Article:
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2011 Reg roundup: Hacking hacks, spying apps and an end to Einstein?

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Anonymous, Lulzsec and the attack of the hacktivists

Hacktivism - people launching attacks and stealing data for purportedly political ends - arguably hit a high-water mark in 2011. It was accompanied the rise of street protest movement Occupy, and allowed itself to become associated with Robin Hood-types disgruntled with bankers and the excesses of the capitalist system. Hackers often justified their own actions on anti-establishment grounds or as a quest for revenge against perceived in-justice.

It was the year when Anonymous, a reasonably long-running and loosely grouped bunch, was joined by Lulzsec, a smaller but even more anarchic group.

Their preferred weapon of choice, the Distributed Denial of Service (DDoS), was allied to hacking into insecure databases and mail spools before releasing their contents onto the net, to the embarrassment of victims.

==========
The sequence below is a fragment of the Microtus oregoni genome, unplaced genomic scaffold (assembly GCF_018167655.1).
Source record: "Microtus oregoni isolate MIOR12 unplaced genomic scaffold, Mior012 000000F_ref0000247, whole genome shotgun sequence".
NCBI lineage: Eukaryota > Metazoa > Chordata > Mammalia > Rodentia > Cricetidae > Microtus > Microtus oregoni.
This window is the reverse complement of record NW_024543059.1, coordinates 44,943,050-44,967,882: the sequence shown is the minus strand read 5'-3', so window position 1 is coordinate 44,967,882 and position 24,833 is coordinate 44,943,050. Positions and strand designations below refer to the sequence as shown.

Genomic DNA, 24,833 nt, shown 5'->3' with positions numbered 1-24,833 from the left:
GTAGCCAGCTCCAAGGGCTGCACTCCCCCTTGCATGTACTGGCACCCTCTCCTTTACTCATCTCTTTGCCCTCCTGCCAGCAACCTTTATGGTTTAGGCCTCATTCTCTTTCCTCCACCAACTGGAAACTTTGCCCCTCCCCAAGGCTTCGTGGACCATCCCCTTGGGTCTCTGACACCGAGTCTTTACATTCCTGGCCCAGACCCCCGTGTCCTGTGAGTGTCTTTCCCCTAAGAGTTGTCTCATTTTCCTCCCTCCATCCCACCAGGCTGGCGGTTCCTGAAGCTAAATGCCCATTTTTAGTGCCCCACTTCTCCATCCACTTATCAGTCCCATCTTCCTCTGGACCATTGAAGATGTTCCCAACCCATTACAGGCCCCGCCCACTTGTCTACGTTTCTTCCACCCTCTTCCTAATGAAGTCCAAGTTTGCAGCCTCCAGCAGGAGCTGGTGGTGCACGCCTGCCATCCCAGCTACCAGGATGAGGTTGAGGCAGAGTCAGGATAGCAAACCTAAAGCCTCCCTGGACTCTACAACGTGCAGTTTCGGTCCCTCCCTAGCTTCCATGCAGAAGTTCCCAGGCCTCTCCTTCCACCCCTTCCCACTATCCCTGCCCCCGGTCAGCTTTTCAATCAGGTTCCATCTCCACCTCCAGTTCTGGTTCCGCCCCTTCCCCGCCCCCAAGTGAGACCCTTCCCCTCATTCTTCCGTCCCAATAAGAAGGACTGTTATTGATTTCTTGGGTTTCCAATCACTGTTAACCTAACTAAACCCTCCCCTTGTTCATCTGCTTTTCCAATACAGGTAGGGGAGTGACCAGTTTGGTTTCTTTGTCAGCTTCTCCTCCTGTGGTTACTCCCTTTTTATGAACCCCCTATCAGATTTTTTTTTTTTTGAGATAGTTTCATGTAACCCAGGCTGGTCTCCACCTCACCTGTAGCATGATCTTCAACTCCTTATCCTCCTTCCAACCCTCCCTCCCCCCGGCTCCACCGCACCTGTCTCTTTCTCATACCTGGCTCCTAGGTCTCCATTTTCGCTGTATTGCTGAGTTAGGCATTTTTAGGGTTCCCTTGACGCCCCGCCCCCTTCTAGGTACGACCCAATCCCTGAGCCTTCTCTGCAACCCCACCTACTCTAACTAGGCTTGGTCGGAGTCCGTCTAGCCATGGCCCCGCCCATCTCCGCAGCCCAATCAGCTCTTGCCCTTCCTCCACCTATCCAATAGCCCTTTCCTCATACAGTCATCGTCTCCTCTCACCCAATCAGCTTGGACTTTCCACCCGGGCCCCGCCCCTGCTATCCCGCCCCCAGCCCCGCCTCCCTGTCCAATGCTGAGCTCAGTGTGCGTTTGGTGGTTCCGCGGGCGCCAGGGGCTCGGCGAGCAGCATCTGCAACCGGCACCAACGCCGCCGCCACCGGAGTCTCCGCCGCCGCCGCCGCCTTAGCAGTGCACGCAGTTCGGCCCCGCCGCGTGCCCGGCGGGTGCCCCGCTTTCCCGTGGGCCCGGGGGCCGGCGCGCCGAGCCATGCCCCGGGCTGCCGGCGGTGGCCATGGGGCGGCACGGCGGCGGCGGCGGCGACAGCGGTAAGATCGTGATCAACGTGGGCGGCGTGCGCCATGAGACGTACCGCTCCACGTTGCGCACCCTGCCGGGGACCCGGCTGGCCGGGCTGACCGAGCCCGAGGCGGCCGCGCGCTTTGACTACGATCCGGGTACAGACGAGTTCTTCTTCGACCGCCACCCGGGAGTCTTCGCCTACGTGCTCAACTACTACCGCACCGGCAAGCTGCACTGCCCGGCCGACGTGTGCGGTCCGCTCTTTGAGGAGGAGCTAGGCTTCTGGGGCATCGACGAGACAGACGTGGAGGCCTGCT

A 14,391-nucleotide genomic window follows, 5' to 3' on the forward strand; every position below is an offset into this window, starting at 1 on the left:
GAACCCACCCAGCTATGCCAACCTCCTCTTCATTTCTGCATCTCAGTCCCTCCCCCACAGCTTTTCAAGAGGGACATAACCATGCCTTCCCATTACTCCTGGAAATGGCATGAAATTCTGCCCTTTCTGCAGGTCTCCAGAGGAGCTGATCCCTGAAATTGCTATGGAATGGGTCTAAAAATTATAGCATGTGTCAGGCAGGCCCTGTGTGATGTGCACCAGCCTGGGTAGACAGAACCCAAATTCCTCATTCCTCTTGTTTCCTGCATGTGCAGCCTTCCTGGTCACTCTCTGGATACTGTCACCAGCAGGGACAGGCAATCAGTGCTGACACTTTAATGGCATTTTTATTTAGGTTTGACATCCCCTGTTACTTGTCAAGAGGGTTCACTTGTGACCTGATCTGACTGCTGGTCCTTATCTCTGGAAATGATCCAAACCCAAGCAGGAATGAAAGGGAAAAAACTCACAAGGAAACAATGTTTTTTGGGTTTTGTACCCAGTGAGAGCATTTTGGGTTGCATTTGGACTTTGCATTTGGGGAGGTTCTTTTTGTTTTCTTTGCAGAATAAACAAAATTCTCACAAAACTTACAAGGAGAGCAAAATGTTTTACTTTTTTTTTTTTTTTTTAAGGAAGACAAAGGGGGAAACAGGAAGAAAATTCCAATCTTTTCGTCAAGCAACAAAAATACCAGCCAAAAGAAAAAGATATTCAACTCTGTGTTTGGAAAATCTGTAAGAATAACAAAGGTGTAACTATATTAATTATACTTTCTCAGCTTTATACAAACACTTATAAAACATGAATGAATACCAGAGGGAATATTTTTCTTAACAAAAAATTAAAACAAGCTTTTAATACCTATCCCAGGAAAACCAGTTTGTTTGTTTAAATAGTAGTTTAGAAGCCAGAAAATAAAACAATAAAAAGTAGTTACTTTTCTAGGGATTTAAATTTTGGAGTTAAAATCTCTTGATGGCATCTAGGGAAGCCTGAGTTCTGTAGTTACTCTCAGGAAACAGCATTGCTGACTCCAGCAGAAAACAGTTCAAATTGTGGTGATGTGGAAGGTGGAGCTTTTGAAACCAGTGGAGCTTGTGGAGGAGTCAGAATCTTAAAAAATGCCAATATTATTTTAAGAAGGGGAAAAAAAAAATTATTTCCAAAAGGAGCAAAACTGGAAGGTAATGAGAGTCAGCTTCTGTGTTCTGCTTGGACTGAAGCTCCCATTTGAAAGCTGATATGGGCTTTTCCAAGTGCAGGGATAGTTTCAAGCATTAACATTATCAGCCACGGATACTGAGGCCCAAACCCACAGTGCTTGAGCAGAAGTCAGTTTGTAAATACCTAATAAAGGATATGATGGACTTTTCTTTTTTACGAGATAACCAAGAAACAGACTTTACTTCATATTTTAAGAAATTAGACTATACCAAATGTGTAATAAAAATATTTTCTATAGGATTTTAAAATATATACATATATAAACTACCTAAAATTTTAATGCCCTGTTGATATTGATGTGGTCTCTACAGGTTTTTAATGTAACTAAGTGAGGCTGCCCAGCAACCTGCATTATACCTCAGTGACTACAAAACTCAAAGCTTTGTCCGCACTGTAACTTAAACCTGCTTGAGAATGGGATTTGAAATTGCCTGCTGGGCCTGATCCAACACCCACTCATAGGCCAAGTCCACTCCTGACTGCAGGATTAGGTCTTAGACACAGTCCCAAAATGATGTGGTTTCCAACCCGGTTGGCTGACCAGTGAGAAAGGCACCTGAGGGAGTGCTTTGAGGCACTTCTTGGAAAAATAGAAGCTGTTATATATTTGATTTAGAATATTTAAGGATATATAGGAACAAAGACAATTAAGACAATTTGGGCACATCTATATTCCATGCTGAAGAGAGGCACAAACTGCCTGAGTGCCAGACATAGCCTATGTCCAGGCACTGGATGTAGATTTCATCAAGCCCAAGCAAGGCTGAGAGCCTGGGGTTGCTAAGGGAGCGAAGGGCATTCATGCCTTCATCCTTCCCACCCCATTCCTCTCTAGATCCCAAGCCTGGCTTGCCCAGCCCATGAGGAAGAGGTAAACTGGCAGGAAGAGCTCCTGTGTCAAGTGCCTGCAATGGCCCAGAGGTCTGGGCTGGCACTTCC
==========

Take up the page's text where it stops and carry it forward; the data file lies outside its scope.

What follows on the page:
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Lulzsec burned bright but briefly in hacktivism

By the middle of the year, it seemed every day somebody somewhere was claiming another DDoS, web site re-direct, or data theft on behalf of Anonymous, Lulzsec or both.

Targets included entertainment industry firms for their stance against file sharing, newspaper sites of Rupert Murdoch's News International and his Fox TV station, NATO, banks, websites run by government of Egypt and Tunisia during the Arab Spring protests, FBI-affiliated security organisations and different law enforcement operations across the US out of revenge for the arrest of alleged members of Anonymous and Lulzsec.

Sites were knocked offline and gigabytes of personal data - email, credit card details, and social security numbers - lifted. Their actions made headlines, not just for who they attacked but also for the accompanying claims of robbed data. Hacktivists also liked to think they were untouchable: US security firm HB Gary Federal had threatened to reveal the identities of members of Anonymous at a security conference, Security B-Sides, but instead HB Gary Federal found itself hacked, its website defaced, Twitter feed hijack and its email spool released.